Journal of Neuropsychology

Skip to Search

Skip to Navigation

Early View Articles

Motion‐induced position mis‐localization predicts the severity of Alzheimer's disease

Patients with Alzheimer's disease (AD) often exhibit motion processing deficits. It is unclear whether the localization of moving objects – a perceptual process tightly linked to motion – is impaired or intact in AD. In this study, we used the phenomenon of illusory shift of position induced by motion as a behavioural paradigm to probe how the spatial representation differs between AD patients and healthy elderly controls. We measured the magnitudes of motion‐induced position shift in a group of AD participants (N = 24) and age‐matched elderly observers (N = 24). We found that AD patients showed weakened position mis‐localization, but only for motion stimuli of slow speeds. For fast motion, the position mis‐localization did not differ significantly between groups. Furthermore, we showed that the magnitudes of position mis‐localization can predict the severity of AD; that is, patients with more severe symptoms had less preserved position mis‐localization. Our results suggest that AD pathology impacts not only motion processing per se, but also the perceptual process related to motion such as the localization of moving objects.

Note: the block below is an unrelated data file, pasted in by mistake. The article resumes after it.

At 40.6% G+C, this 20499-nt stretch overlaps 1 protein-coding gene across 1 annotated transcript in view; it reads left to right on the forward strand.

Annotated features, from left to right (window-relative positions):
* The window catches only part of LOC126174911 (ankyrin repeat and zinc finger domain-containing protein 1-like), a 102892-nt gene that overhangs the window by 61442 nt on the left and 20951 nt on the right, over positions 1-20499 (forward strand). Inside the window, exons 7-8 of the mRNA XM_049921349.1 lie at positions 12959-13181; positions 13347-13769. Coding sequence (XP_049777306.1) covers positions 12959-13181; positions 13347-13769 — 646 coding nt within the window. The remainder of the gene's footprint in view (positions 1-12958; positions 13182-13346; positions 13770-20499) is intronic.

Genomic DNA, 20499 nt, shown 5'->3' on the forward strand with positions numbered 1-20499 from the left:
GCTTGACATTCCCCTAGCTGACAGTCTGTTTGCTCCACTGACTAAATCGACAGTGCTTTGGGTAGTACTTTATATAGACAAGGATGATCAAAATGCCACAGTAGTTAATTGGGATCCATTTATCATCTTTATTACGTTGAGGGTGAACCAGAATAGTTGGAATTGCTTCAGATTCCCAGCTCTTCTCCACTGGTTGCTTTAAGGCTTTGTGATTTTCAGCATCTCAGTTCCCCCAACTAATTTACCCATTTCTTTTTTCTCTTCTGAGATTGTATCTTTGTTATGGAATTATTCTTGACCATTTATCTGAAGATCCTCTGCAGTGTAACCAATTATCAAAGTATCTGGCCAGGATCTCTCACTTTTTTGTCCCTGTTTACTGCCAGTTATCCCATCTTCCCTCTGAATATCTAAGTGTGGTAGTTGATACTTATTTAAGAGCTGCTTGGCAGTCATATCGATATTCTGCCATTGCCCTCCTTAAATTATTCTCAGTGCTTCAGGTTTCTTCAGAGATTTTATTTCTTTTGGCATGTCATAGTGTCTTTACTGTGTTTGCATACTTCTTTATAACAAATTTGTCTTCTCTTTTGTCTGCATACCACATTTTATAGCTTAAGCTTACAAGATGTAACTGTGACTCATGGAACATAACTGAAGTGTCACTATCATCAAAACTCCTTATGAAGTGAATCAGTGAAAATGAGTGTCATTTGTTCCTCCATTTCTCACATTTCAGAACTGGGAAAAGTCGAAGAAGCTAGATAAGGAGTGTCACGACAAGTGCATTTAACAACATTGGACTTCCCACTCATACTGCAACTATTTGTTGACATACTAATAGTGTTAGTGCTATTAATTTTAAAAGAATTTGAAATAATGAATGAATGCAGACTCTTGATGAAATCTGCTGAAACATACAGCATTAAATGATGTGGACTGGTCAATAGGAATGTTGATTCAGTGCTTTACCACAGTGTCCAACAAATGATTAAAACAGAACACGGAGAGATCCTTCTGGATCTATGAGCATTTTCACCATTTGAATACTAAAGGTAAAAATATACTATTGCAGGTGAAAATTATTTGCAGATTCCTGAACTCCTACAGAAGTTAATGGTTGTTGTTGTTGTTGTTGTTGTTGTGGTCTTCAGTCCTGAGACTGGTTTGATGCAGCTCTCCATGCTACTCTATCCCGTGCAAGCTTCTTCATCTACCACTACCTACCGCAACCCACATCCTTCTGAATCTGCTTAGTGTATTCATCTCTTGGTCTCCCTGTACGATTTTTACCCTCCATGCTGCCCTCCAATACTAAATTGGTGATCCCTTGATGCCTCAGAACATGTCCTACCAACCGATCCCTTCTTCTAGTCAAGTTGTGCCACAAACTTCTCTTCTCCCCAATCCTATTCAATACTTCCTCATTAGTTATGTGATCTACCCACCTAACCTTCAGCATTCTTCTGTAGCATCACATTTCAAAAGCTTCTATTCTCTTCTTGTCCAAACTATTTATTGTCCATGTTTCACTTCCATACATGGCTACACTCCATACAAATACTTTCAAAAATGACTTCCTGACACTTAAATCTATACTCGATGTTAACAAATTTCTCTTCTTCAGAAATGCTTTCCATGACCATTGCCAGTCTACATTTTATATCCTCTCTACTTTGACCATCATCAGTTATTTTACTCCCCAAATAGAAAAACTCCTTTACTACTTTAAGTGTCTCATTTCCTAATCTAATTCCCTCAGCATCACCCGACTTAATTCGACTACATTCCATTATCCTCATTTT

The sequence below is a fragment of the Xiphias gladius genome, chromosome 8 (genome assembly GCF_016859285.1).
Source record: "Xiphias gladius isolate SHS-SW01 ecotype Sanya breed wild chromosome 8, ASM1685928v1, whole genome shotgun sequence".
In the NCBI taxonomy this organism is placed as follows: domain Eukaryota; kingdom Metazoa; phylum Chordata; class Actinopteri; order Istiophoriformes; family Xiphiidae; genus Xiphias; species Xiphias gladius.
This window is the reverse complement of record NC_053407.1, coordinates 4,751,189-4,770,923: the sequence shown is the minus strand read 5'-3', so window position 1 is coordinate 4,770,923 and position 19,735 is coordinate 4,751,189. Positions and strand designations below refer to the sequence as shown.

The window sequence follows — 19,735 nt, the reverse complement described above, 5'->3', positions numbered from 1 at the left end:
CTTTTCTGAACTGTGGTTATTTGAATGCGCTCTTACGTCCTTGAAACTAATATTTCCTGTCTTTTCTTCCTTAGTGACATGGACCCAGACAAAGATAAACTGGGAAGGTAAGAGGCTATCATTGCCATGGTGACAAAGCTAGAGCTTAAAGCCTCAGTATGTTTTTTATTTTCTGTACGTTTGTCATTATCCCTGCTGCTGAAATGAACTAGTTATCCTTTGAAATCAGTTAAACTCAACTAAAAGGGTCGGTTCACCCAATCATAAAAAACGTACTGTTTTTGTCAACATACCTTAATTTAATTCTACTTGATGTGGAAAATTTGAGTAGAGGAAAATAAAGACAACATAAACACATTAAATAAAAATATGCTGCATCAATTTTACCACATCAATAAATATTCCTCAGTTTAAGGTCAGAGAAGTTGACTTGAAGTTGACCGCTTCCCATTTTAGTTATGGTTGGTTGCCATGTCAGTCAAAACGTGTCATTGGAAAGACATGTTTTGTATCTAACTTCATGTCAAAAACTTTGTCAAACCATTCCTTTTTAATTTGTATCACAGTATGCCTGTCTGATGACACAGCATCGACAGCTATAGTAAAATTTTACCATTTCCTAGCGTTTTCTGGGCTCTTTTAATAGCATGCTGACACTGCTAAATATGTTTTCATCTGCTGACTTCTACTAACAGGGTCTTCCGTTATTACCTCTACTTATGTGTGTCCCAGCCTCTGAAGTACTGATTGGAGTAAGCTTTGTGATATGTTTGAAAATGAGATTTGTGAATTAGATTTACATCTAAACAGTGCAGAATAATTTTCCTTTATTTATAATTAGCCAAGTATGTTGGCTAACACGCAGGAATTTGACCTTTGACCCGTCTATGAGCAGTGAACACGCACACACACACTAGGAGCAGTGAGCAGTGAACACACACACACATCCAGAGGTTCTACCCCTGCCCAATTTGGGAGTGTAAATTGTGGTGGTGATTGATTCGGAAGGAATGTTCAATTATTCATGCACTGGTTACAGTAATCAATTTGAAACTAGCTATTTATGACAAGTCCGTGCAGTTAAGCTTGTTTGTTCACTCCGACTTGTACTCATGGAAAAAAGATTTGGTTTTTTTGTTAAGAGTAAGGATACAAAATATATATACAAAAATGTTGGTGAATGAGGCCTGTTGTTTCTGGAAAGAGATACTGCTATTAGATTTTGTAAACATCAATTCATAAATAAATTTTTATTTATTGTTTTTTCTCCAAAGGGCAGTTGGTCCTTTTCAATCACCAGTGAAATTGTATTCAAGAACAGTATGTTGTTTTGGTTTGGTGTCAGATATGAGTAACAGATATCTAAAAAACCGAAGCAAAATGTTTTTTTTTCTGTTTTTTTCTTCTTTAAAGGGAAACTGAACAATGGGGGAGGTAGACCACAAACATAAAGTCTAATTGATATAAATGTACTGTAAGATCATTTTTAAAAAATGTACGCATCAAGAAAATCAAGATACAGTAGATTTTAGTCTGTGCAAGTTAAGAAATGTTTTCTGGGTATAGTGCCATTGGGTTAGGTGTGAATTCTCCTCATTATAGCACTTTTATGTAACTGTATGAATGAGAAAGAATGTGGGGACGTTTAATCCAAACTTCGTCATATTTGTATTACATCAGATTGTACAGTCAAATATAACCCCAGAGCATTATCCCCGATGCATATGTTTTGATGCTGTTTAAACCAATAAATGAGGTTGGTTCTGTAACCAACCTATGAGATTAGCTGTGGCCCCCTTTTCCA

Add This link

Bookmark and Share>